What It Was Like to March for My Life


As most of you know, gun violence has been plaguing the United States for the many years, but especially for the past couple years. After the Marjory Stoneman Douglas High School shooting in Florida this past Valentine’s Day where 17 kids were killed, the call for gun reforms reached its peak thanks to the strong and incredible students from Marjory Stoneman. With marches and walkouts, people all across America are honoring and remembering every single life lost with action. And that is why I marched.

*Please read my Why the Fight for Gun Reforms is YOUR Fight post to understand what exactly this march is for, and how you can help!*

I marched to show that I, along with the others who joined me, want extensive background checks for those trying to buy a gun, the banning of assault rifles (like the one used in the Florida shooting) and bump stocks, and for the government to up the age at which you can buy a gun. I marched for myself, for my school, for my country, for the 741 kids killed in gun violence THIS YEAR, and for those who refused to march. I marched because I never want my little sister and cousins to have to feel the terror I felt when going to school the day after 2 guns were found and various threats were made at my school. I marched to show the world and more specifically, the US government, that ENOUGH IS ENOUGH, and NEVER AGAIN should lives be taken with guns.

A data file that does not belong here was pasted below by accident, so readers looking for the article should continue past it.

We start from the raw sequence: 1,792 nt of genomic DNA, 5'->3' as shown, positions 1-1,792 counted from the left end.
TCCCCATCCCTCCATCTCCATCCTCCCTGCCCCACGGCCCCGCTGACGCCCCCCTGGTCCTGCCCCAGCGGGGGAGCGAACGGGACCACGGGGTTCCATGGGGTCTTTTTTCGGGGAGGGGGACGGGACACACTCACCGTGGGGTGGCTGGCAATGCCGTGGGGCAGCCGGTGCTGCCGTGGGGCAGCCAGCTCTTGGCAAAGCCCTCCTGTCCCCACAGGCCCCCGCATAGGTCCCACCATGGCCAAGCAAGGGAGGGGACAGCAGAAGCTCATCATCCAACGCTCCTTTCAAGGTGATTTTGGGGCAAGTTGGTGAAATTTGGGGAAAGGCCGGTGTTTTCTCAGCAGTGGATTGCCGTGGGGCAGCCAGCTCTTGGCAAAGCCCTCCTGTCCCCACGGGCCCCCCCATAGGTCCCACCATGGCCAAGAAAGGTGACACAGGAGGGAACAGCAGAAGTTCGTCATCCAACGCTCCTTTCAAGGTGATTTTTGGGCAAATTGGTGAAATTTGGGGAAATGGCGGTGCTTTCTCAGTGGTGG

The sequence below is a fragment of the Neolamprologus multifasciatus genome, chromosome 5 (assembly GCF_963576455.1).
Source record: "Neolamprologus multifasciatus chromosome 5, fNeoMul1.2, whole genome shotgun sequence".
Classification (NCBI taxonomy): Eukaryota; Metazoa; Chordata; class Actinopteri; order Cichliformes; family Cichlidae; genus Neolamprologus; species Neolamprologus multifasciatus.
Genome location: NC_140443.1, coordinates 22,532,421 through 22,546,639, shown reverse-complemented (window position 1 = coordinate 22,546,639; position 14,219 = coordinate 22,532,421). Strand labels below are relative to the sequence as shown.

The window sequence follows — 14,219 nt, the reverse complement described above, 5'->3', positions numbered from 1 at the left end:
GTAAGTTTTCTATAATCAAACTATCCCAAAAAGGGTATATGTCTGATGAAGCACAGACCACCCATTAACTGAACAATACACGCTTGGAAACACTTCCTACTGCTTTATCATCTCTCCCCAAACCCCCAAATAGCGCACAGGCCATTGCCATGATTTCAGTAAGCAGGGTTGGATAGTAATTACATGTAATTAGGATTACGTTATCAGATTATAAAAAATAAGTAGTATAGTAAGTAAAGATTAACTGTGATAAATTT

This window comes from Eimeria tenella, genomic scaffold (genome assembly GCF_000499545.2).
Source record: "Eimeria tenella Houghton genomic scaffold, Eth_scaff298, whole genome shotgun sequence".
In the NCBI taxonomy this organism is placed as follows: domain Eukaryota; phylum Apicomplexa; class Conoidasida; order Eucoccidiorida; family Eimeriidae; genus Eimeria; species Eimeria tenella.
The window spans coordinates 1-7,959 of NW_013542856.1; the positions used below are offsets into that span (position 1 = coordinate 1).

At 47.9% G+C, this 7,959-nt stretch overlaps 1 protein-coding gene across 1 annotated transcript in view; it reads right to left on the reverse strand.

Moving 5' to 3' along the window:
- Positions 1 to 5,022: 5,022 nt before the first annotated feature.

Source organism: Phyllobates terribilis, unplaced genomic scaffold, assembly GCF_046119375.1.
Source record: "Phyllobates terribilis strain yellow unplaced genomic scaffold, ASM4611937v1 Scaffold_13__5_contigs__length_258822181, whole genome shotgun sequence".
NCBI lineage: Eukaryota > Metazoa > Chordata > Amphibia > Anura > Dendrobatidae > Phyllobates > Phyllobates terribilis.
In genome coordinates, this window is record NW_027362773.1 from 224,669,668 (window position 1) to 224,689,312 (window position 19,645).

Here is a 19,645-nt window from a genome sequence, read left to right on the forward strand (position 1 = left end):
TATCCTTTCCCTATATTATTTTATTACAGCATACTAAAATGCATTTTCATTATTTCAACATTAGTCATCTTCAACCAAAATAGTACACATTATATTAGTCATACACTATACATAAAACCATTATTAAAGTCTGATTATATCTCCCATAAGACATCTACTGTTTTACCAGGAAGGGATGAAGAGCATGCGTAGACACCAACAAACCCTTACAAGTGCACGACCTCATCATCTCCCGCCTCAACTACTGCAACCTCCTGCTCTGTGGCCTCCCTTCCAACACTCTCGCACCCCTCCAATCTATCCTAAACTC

Now that I’m through telling you about why I marched, let me tell you a little about the march itself. I’m hoping that this section will encourage some of you to get out there and march/stand up for your beliefs, even if you’re nervous about it or are on the fence about whether or not you want to do so.

I participated in a local march where I live that was a sister march of the big March for Our Lives in Washington D.C. We lined up around 9:30 in front of my church 🙂 (I got there a little early to get a free tee and meet up with some friends), and began to learn the chants we would say as we were marching the several blocks to our state house. It was so nice to get a chance to read everyone’s signs and get to know a few strangers, as everyone was so kind and open to talking.